appointed Captain of Dragoons, and Major in 1846. He served in the Mexican war,
and was brevetted Lieutenant-Colonel for gallant and meritorious conduct at
Cerro Gordo; and Colonel for the same behavior at Molino del Rey. In 1848 he was
appointed Lieutenant-Colonel of the First Dragoons. When the troubles broke out
in Kansas a force of cavalry was sent to preserve the peace, and Colonel Sumner
was placed in command. He discharged the delicate duties of his office with
skill and success. On the election of Mr. Lincoln he was one of the four
officers (Generals Pope and Hunter being two of the remainder) who were
appointed by the War Department to escort the President-elect to Washington. The
famous night-journey through Baltimore, which was undertaken in order to
frustrate a plot for the assassination of the President, was resolved upon,
against his counsels and in spite of his entreaties. After the inauguration of
Mr. Lincoln Colonel Sumner was appointed to supersede General Albert S. Johnson
(who turned rebel) in command of our force on the Pacific. He speedily set
matters straight in that section of the country, and returned home, signalizing
his return by the arrest of the traitor Gwin, of California, on the way. The
authorities of New Granada attempted to prevent the passage of Gwin as a
prisoner through their territory; but Sumner took the responsibility, and
marched him across the Isthmus with a battalion of United States troops. On his
arrival at Washington General Sumner was appointed to the command, first of a
division and next of a corps in General M'Clellan's army. His conduct at
Williamsburg has been the subject of much criticism, but at Fair Oaks he
certainly vindicated his reputation for good soldiership and gallantry.
He has lately been appointed to
the command of the Right Grand Division of the army of the Potomac, and led the
advance on the march toward Fredericksburg.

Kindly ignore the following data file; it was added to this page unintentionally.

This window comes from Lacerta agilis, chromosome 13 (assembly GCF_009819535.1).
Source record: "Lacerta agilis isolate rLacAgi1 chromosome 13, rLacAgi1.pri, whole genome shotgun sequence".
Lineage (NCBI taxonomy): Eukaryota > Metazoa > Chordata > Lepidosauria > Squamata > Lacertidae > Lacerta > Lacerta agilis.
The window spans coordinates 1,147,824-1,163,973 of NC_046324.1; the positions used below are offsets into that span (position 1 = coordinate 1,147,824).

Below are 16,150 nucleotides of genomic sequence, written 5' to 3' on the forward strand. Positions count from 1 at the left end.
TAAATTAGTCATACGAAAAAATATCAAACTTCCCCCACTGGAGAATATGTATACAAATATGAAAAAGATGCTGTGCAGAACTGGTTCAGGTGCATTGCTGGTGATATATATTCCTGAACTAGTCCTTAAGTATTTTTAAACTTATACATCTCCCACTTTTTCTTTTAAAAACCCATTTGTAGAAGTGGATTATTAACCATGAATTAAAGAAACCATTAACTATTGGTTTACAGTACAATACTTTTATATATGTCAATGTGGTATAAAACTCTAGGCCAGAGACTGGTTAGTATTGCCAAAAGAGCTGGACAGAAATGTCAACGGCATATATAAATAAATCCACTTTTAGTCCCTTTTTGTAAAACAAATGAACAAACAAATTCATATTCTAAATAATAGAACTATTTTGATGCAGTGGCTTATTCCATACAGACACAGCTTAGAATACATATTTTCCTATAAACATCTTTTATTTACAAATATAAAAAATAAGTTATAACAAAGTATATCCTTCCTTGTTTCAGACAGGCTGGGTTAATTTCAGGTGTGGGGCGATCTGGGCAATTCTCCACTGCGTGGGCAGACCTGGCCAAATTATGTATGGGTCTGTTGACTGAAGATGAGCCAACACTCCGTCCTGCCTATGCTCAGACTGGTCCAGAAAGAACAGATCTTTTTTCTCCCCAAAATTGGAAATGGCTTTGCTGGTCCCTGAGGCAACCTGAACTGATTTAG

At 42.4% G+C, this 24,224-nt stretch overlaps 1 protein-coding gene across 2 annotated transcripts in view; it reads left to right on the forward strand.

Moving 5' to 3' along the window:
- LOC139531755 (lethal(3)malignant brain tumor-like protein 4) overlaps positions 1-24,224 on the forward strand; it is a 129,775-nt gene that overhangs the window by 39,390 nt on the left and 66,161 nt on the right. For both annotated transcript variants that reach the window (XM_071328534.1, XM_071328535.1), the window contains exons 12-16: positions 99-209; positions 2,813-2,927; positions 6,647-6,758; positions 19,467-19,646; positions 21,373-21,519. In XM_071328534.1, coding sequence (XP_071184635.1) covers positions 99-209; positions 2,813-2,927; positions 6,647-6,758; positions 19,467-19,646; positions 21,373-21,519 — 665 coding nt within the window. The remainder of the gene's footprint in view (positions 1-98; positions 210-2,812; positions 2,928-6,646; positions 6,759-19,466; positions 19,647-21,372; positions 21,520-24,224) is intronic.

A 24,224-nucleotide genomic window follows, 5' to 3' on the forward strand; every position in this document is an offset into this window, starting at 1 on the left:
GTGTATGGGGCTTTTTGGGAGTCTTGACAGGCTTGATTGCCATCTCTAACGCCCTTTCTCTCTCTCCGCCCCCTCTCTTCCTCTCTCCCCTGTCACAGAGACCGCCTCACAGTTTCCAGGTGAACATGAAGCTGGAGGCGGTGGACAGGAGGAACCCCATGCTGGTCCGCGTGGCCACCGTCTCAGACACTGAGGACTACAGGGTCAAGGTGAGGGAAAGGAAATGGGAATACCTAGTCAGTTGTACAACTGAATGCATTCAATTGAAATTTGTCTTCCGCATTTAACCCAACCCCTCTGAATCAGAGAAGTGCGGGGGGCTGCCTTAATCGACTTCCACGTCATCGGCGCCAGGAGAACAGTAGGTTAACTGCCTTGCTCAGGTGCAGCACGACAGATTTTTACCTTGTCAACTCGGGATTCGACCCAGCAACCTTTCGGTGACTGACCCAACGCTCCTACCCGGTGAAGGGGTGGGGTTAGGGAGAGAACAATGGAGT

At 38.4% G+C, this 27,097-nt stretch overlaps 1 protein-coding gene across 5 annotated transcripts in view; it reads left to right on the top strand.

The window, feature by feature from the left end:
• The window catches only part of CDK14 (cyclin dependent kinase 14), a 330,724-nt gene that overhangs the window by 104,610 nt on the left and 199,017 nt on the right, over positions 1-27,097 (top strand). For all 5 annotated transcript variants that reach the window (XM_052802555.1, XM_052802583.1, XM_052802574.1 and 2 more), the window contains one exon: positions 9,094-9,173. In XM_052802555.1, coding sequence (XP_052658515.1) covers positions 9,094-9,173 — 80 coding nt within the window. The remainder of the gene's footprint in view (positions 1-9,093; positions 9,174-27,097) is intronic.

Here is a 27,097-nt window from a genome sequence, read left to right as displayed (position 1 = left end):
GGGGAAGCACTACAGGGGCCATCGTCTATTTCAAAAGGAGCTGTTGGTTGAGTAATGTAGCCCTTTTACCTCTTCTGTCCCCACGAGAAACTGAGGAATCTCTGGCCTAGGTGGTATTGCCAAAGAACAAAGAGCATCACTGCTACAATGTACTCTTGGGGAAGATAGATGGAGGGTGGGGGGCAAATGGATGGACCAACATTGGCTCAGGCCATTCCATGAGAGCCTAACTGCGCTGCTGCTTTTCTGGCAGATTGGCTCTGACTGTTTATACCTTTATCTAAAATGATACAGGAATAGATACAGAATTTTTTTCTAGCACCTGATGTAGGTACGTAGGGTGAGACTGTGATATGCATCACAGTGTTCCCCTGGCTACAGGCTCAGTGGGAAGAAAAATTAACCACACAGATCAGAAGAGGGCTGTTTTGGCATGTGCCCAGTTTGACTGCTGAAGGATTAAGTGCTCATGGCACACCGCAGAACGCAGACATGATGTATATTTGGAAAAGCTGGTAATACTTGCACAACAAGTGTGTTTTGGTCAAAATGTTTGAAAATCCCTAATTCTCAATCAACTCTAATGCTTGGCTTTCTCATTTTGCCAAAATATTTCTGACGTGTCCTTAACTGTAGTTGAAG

William Benjamin Franklin was
born in Pennsylvania about the year 1821, and entered West Point in 1839. He
graduated at the head of his class in 1843; being a classmate of Ulysses S.
Grant, Reynolds, Augur, etc. On the 1st of July, 1843, he was appointed a Brevet
Second Lieutenant of Topographical Engineers, and on the 21st of September,
1846, received his full commission. He served in Mexico, and was brevetted First
Lieutenant for gallant and meritorious conduct at Buena Vista, dating from
February 23, 1847. This brevet was awarded in May, 1848. From July 1848 to 1850
he was Acting Assistant Professor of Natural and Experimental Philosophy at the
Military Academy at West Point. He was next placed on light-house duty, to which
he was appointed in January, 1853. He received his full commission of First
Lieutenant in March, 1853; and Captain on the 1st of July, 1857. In the Army
Register for 1859 he was the junior captain but one in the corps, and in that of
1860 last but two. In the register for 1861 his name stands two degrees higher
on the roll, there being four captains his junior. On the 14th of May, 1861, he
was appointed to the colonelcy of the Twelfth United States Infantry, one of the
new regular regiments organized at the commencement of the rebellion. With this